When “Sex and the City” debuted June 1998, no one wanted to be a Miranda. But 20 years later, being a Miranda just might help make you Governor of New York.
Cynthia Nixon says that she never saw her “SATC” character as a “killjoy,” as many others did, or still do. “I always loved and admired Miranda,” Nixon wrote in an essay for Refinery29 on Wednesday, which also happens to be the 20-year anniversary to the day that “SATC” first aired on HBO.
“I didn’t just love her because she was the character that I played,” Nixon wrote. “I loved Miranda because she was smart and independent and determined. And now, two decades later, it seems the world is coming around to Miranda too.”
Miranda was a hardworking, hard-charging feminist calling out misogyny at a time when that behavior was seen as being a killjoy. I also think Miranda’s flaws reflect the struggles we’ve seen within our real-life feminist movement. Read more here => https://t.co/6JzJfNwtSX
— Cynthia Nixon (@CynthiaNixon) June 6, 2018
Nixon said that she admired Miranda’s loyalty and accomplishments, but also the fact that she “didn’t suppress her ambitions in order to be more ‘likable,’ nor did she try to squeeze herself into stereotypical notions of womanhood and femininity.”
“She refused to let societal norms dictate her destiny,” Nixon wrote.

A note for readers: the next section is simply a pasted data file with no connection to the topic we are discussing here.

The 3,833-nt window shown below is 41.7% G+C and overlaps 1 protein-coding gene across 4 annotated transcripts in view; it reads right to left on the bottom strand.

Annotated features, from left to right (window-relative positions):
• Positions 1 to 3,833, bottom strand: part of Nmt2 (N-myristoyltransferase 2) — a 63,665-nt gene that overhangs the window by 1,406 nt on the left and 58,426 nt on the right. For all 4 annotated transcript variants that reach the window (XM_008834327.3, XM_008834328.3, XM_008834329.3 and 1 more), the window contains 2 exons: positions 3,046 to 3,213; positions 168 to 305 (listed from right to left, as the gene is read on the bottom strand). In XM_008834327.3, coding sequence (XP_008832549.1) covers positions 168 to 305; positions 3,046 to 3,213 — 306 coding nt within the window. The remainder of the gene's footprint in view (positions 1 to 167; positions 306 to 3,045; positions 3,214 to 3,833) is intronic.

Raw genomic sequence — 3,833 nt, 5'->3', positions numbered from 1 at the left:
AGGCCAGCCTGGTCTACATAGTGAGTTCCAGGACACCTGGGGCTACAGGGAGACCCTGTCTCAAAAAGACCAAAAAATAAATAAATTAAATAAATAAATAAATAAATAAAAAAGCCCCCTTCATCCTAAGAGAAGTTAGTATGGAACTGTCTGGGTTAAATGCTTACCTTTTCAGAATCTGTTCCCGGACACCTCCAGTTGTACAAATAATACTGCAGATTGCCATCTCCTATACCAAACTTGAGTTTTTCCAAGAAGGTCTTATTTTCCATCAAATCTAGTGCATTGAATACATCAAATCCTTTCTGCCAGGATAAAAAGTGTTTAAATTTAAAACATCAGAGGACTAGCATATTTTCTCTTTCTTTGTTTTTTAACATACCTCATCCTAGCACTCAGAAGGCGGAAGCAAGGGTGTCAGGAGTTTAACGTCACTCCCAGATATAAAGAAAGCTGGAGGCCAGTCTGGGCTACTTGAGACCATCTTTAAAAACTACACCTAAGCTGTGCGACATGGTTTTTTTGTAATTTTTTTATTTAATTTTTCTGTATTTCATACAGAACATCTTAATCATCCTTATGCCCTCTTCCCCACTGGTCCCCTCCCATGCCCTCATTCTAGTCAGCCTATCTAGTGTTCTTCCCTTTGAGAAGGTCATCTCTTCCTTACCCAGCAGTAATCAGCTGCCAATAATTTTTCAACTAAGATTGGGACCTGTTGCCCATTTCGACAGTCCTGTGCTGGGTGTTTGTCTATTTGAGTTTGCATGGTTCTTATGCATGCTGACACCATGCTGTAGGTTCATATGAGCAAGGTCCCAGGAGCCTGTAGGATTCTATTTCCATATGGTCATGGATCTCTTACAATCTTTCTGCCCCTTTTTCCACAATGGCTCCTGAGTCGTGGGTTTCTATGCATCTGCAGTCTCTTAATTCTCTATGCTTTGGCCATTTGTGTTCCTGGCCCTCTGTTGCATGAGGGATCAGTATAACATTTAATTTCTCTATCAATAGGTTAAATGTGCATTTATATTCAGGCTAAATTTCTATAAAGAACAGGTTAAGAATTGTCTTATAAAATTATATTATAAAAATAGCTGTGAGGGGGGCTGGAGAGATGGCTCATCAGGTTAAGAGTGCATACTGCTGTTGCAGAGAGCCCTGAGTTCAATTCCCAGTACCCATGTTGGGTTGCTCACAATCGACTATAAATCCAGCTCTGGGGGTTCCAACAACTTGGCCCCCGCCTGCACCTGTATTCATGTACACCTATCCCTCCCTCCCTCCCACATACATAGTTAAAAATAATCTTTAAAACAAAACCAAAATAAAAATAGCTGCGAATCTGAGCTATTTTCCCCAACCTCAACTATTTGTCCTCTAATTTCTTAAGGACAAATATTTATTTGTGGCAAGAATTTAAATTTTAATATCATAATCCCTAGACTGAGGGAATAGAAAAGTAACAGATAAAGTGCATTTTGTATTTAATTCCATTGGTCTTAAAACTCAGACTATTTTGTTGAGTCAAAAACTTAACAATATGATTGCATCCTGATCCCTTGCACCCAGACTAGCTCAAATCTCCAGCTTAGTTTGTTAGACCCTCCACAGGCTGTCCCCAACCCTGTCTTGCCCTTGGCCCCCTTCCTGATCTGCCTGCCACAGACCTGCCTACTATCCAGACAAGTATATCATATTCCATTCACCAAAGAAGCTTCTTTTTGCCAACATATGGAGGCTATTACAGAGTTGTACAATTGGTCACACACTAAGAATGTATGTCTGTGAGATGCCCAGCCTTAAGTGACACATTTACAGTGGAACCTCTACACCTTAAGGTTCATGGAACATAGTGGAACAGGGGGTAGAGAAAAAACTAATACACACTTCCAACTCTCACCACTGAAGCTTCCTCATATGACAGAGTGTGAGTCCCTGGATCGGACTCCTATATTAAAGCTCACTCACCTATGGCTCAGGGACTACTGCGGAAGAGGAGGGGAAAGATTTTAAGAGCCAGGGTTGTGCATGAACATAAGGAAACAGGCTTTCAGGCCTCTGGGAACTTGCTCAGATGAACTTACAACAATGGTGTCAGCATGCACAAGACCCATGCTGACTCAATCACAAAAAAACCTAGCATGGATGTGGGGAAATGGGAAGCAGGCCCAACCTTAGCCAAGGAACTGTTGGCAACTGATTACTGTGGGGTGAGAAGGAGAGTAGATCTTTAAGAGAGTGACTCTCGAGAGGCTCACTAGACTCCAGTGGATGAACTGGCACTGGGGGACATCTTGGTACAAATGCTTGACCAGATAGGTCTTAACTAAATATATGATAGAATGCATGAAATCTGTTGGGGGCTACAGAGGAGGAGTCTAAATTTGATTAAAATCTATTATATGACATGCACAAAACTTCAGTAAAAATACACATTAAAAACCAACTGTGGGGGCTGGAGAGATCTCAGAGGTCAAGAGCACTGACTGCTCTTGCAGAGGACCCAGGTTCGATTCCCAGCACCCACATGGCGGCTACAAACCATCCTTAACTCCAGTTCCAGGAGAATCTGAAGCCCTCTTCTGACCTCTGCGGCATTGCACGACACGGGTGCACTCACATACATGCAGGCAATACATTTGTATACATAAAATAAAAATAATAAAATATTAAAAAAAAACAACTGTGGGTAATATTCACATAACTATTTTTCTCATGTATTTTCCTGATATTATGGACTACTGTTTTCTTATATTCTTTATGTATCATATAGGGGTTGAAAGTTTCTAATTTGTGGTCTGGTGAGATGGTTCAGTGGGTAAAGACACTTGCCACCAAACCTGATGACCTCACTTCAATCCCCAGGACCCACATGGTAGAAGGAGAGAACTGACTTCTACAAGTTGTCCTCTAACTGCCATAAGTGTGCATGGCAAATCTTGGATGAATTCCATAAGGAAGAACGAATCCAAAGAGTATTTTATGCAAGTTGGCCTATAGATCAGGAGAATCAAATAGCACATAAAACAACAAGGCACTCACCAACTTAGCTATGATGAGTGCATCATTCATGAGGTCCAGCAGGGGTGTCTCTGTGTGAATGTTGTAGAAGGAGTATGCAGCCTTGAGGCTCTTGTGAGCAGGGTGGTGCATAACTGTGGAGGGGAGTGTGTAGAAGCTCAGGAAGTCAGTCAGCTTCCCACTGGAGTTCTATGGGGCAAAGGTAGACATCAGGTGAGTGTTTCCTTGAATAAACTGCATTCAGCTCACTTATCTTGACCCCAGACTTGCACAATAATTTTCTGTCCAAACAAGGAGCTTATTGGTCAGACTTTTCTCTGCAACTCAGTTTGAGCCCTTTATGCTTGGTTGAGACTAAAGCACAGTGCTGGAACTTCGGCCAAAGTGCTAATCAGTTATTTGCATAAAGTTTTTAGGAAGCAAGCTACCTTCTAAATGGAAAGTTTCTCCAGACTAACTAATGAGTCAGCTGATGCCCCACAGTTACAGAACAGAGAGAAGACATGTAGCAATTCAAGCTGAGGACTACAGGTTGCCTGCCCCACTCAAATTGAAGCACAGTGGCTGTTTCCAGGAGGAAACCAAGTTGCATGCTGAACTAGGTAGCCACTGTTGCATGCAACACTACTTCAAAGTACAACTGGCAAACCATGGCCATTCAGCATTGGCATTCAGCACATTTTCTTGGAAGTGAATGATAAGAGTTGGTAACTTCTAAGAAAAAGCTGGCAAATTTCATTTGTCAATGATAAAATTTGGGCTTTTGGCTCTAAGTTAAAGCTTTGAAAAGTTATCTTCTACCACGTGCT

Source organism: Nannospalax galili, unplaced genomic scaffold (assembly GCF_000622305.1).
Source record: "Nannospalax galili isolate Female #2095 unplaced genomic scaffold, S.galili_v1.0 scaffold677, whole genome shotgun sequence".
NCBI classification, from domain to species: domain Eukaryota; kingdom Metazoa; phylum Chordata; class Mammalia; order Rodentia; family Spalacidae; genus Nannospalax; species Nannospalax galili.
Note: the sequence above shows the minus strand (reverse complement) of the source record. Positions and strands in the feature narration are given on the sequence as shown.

Nixon continued on to say that while when the show started, she didn’t really feel like she and Miranda had much in common, but that changed over the years.
“I was surprised to find myself saying that Miranda and I had grown toward each other over the course of six seasons,” Nixon said. “I learned not to be scared of confrontation from Miranda, and I became more empowered in my own life as I stepped into the world of political activism. At the same time, she softened and grew to appreciate who she was outside of her work, becoming a mother and partnering with a husband who embodied the domestic qualities that she decidedly lacked.”
Now, Nixon says that she’s “proud to see that many of the values that Miranda embodied have spread and are more part of our discourse than ever.”
Read Nixon’s full essay over here.